Abraham had no choice in the matter. God did not ask, "Abraham, would you like to be the man that I can use?" Instead, God said, in effect, "Abraham, I want you to come out of your country."

Abraham was called to begin a special, chosen nation through which salvation would eventually come to all mankind.

There was much involved in this great call. God staked His whole plan of redemption on the possibility of a man's being willing, by his faith and obedience, to become the bridgehead for delivering an erring world.

"Who hath saved us, and called us with an holy calling, not according to our works, but according to his own purpose and grace, which was given us in Christ Jesus before the world began" (2 Tim. 1:9).

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« Reply #356 on: January 02, 2007, 07:51:35 AM »

Author: Theodore Epp
Source: Strength for the Journey
Scripture Reference 1 Corinthians 5:19-20 Hebrews 11:8-18 Hebrews 11:6

Wanted: Faithful Servants

Hebrews 11:8-18

Have you ever thought about the fact that you and I have the Gospel today because Abraham and others who were chosen of God were faithful?

God has chosen to work through men; therefore, the future of God's work rests on what He is able to motivate men to do.

In Old Testament times the work of God depended on men such as Abraham, Isaac and Jacob. In New Testament times Jesus Christ made His future program dependent on the apostles. He spent time with these men and properly trained them for the work they had to do.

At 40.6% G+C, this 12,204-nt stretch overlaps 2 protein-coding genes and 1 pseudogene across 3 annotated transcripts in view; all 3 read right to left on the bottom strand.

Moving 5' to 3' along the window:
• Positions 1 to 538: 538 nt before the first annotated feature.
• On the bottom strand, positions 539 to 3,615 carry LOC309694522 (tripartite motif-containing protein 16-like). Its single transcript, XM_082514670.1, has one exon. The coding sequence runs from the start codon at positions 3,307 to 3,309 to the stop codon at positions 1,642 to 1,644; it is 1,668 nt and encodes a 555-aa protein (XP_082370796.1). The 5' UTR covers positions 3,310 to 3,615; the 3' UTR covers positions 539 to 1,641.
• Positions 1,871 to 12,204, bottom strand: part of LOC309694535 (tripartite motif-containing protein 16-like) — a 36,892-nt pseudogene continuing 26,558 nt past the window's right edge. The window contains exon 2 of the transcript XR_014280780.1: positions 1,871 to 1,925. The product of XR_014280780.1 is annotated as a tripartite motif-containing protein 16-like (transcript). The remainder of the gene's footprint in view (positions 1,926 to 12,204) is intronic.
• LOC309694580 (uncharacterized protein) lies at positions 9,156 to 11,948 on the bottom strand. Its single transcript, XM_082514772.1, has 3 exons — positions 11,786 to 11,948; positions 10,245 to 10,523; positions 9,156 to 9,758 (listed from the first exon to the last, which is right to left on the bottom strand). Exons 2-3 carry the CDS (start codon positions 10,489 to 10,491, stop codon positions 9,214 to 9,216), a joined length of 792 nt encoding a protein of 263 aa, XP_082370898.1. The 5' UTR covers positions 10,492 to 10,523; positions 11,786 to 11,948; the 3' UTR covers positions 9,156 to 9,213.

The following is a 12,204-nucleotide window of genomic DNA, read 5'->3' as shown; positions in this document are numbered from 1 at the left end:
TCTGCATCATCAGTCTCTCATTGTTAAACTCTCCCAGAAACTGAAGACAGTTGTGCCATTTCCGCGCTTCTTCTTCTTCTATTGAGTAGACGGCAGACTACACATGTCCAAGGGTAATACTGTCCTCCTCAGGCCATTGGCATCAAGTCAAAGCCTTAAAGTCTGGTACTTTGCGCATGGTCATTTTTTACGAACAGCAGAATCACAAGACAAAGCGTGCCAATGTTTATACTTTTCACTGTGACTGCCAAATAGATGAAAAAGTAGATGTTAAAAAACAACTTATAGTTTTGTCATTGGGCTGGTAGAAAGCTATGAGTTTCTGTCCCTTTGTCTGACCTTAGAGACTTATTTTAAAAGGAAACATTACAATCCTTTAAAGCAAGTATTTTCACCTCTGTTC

Not only was faithfulness required of the patriarchs and the disciples, but it is also required of us because God has committed to us the ministry of reconciliation.

Paul wrote: "God was in Christ, reconciling the world unto himself, not imputing their trespasses unto them; and hath committed unto us the word of reconciliation. Now then we are ambassadors for Christ, as though God did beseech you by us: we pray you in Christ's stead, be ye reconciled to God" (2 Cor. 5:19,20).

There is no choice in the matter. We are the sovereign appointees of God to represent Him to others. Abraham was faithful. The disciples were faithful. Are we faithful?

"Without faith it is impossible to please him [God]" (Heb. 11:6).

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« Reply #357 on: January 03, 2007, 12:50:42 PM »